I will try to think of others. Percacci and Reuter are, of course, the asymptotic safety approach. Bojowald and his associates run the quantum cosmology approach. there are signs of convergence, which should be lively to watch!


    Markopoulou (five, 90)
    Percacci (five, 90)
    Reuter (ten, 256)
    Freidel (thirteen, 348)
    Bojowald (thirtysix, 1139)
     
    Last edited: Oct 2, 2007
  11. Oct 2, 2007 #10
    Ok,
    So then why not just tell us which papers to date have the most cites and which topics have the most papers, and we can be done with this? How many Bi-LQG researchers are thoroughly trained in condense matter physics to expand on Wen's or Volvovik's work? (how many condense matter physicists can understand BI QG-SM research?)

    regards,

    BTW, there are a couple of papers on SUSY + LQG, as well as LQG + higher dimensions (Oekcel has published some), with possibly few citations. However, should LHC discover SUSY, current LQG papers that have been published detailing how to incorporate SUSY into LQG would get more citations, (i.e more citations to Oeckel's previously published paper on how to incorporate SUSY in Ashketar variables) and of course, more LQG papers will be focused on SUSY by Oeckel and other researchers (though I think in this event M-theory papers would get much bigger boost).

    Likewise, while LQG DSR in 2+1 has been proved, DSR in 3+1 has not been proved, but should DSR be firmly established (i.e results of Markan be established with other observations) obviously linking LQG to DSR in 3+1 would be a future research direction.

    So observational results, esp from LHC (i.e electroweak symmetry breaking, SUSY, higher dimensions) may determine the course of future LQG research.

     
  12. Oct 2, 2007 #11

    jal

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    ensabah6 .... I still agree with your assessment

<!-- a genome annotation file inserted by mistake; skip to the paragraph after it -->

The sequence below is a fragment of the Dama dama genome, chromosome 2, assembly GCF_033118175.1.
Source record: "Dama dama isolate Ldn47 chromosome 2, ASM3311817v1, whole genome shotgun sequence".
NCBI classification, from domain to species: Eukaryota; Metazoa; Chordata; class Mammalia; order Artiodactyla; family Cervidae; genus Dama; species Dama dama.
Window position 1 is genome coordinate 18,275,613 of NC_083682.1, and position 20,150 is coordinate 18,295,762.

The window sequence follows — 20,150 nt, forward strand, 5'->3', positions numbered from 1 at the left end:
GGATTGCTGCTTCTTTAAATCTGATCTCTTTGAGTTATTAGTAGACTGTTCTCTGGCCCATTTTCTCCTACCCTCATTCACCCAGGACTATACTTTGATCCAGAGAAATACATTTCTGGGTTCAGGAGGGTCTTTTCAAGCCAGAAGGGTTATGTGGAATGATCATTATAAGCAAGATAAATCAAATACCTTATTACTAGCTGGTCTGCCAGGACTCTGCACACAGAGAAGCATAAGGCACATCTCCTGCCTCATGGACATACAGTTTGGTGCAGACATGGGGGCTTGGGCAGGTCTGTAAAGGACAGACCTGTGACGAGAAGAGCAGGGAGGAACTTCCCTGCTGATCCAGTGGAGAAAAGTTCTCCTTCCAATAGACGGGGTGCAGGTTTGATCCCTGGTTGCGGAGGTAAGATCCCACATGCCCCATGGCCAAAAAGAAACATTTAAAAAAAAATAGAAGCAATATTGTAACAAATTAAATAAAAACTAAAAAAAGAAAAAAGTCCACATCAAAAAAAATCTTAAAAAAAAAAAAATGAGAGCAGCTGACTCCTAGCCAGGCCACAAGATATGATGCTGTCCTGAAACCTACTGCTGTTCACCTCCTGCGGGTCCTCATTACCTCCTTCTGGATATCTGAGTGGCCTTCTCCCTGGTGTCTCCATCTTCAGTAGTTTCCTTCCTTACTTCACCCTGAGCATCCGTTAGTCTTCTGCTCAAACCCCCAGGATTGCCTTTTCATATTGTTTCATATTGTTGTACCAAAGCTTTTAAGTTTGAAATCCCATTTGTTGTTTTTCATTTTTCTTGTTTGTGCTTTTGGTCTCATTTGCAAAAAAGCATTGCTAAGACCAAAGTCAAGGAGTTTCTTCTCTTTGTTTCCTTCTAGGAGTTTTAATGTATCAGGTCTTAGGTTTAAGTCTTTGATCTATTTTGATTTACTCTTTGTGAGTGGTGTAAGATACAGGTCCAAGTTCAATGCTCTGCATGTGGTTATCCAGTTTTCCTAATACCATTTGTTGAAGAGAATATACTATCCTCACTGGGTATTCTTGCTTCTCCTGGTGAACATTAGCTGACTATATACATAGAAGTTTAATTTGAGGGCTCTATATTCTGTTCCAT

jal
     
  13. Oct 2, 2007 #12
    You and I agree on everything :)

    Where would you place Witten's work on AdS3/CFT2 gravity, in the BI camp or string camp?
     
    Last edited: Oct 2, 2007
  14. Oct 3, 2007 #13
    Without doing too much self-advertising, may i suggest also all the work on the semi-classical behavior of loop gravity and spinfoam model through the study of the "graviton propagator"... The goal of the program is to check whether our (dear?) loop quantum gravity has the right semi-classical limit (general relativity) and what are the unambiguous quantum corrections to the classical theory... actually, if any of you has any comment or opinion about the work in this direction, it'd be great/fun to hear what you think about it (see stuff by Rovelli, Speziale, Modesto... and even me).

    also even i don't think the citations count gives a proper assessment of how promising some work is, but i felt like adding these to your counts:
    Smolin (thirteen, 515)
    Rovelli (ten, 208)
    Livine (ten, 209) - sorry, after seeing the citation counts, i couldn't help but check what i was worth...
     
  15. Oct 3, 2007 #14

    jal

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    I have not given it any though.
    I think along different lines.
    I'm looking for the common pattern from all the approaches that indicate that there might be a quantum structured spacetime.
    I could add more but it would divert this thread by too much.
    jal
     
  16. Oct 3, 2007 #15

    marcus

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    Etera! Great to hear from you!

    thanks for supplying the citation counts. Obviously we are not thinking of cites as the only measure of influence, but it does help quantify a PART of the picture.

    I will merge your list in with mine.

    Markopoulou (five, 90)
    Percacci (five, 90)
    Rovelli (ten, 208)
    Livine (ten, 209)
    Reuter (ten, 256)
    Freidel (thirteen, 348)
    Smolin (thirteen, 515)
    Bojowald (thirtysix, 1139)

    I can hear Rovelli (your PhD thesis advisor i think) laughing if you would tell him that you scored one more point than he. Nobody should care about differences that aren't even an order of magnitude, but when we are trying to predict the progress over the next year or two, then what has just recently happened is a useful guide.

    the work that just recently HAS been cited is more likely to characterize the work to be expected over the next couple of years, than work that so far has barely been noticed. I shouldn't have to say this, it is so obvious.

    It's a reality check.

    OK so what kind of progress can we expect in QG over the next couple of years?

    Clearly the new work in spinfoam is the most or one of the most important developments. It finally solves many problems and gives a new dynamics. Good evidence suggesting that the semiclassical limit is satisfactory----last night I was reading your and Simone Speziale paper with Dan Christensen which means BEOWULF CLUSTER!!!
    Anyway I think that this was supercomputer work using efficient algorithms that Dan and his group have developed.